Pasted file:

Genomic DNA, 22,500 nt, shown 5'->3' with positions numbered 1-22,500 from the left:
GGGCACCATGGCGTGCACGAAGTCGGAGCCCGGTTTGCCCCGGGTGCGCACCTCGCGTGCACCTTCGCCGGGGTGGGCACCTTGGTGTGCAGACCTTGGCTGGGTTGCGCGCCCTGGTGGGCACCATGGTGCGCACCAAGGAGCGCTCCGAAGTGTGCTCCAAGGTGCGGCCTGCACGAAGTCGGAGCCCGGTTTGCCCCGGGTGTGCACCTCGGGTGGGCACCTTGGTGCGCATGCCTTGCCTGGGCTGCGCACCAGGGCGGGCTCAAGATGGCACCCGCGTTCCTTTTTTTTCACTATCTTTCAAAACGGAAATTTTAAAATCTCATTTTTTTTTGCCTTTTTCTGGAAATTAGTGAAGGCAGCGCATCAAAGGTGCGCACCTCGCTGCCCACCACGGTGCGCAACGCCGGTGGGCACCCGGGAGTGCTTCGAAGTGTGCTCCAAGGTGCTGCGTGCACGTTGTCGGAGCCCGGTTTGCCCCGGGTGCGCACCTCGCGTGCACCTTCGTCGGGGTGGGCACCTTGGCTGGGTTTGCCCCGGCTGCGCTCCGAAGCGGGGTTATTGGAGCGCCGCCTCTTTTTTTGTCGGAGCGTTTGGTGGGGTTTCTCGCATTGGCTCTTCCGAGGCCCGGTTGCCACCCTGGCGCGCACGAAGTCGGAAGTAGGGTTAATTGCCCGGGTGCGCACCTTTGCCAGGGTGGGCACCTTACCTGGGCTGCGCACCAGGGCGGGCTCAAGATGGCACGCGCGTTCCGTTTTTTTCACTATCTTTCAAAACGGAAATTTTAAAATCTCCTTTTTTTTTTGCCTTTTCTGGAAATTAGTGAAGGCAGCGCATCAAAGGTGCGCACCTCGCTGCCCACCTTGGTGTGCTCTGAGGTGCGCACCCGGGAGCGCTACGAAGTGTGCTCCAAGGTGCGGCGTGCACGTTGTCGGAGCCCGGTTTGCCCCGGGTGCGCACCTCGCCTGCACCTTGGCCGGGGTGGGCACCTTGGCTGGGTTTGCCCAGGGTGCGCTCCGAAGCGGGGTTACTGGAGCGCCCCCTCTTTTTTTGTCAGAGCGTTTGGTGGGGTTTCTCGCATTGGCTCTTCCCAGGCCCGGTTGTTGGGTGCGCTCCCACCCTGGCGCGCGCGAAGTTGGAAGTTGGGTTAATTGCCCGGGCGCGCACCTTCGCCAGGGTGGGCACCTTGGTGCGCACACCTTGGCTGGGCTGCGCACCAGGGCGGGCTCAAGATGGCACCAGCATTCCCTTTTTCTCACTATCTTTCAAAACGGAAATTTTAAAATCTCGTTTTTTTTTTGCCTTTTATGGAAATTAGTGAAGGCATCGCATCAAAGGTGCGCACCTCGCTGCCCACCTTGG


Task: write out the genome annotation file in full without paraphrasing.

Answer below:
Genomic DNA, 22,500 nt, shown 5'->3' with positions numbered 1-22,500 from the left:
GGGCACCATGGCGTGCACGAAGTCGGAGCCCGGTTTGCCCCGGGTGCGCACCTCGCGTGCACCTTCGCCGGGGTGGGCACCTTGGTGTGCAGACCTTGGCTGGGTTGCGCGCCCTGGTGGGCACCATGGTGCGCACCAAGGAGCGCTCCGAAGTGTGCTCCAAGGTGCGGCCTGCACGAAGTCGGAGCCCGGTTTGCCCCGGGTGTGCACCTCGGGTGGGCACCTTGGTGCGCATGCCTTGCCTGGGCTGCGCACCAGGGCGGGCTCAAGATGGCACCCGCGTTCCTTTTTTTTCACTATCTTTCAAAACGGAAATTTTAAAATCTCATTTTTTTTTGCCTTTTTCTGGAAATTAGTGAAGGCAGCGCATCAAAGGTGCGCACCTCGCTGCCCACCACGGTGCGCAACGCCGGTGGGCACCCGGGAGTGCTTCGAAGTGTGCTCCAAGGTGCTGCGTGCACGTTGTCGGAGCCCGGTTTGCCCCGGGTGCGCACCTCGCGTGCACCTTCGTCGGGGTGGGCACCTTGGCTGGGTTTGCCCCGGCTGCGCTCCGAAGCGGGGTTATTGGAGCGCCGCCTCTTTTTTTGTCGGAGCGTTTGGTGGGGTTTCTCGCATTGGCTCTTCCGAGGCCCGGTTGCCACCCTGGCGCGCACGAAGTCGGAAGTAGGGTTAATTGCCCGGGTGCGCACCTTTGCCAGGGTGGGCACCTTACCTGGGCTGCGCACCAGGGCGGGCTCAAGATGGCACGCGCGTTCCGTTTTTTTCACTATCTTTCAAAACGGAAATTTTAAAATCTCCTTTTTTTTTTGCCTTTTCTGGAAATTAGTGAAGGCAGCGCATCAAAGGTGCGCACCTCGCTGCCCACCTTGGTGTGCTCTGAGGTGCGCACCCGGGAGCGCTACGAAGTGTGCTCCAAGGTGCGGCGTGCACGTTGTCGGAGCCCGGTTTGCCCCGGGTGCGCACCTCGCCTGCACCTTGGCCGGGGTGGGCACCTTGGCTGGGTTTGCCCAGGGTGCGCTCCGAAGCGGGGTTACTGGAGCGCCCCCTCTTTTTTTGTCAGAGCGTTTGGTGGGGTTTCTCGCATTGGCTCTTCCCAGGCCCGGTTGTTGGGTGCGCTCCCACCCTGGCGCGCGCGAAGTTGGAAGTTGGGTTAATTGCCCGGGCGCGCACCTTCGCCAGGGTGGGCACCTTGGTGCGCACACCTTGGCTGGGCTGCGCACCAGGGCGGGCTCAAGATGGCACCAGCATTCCCTTTTTCTCACTATCTTTCAAAACGGAAATTTTAAAATCTCGTTTTTTTTTTGCCTTTTATGGAAATTAGTGAAGGCATCGCATCAAAGGTGCGCACCTCGCTGCCCACCTTGG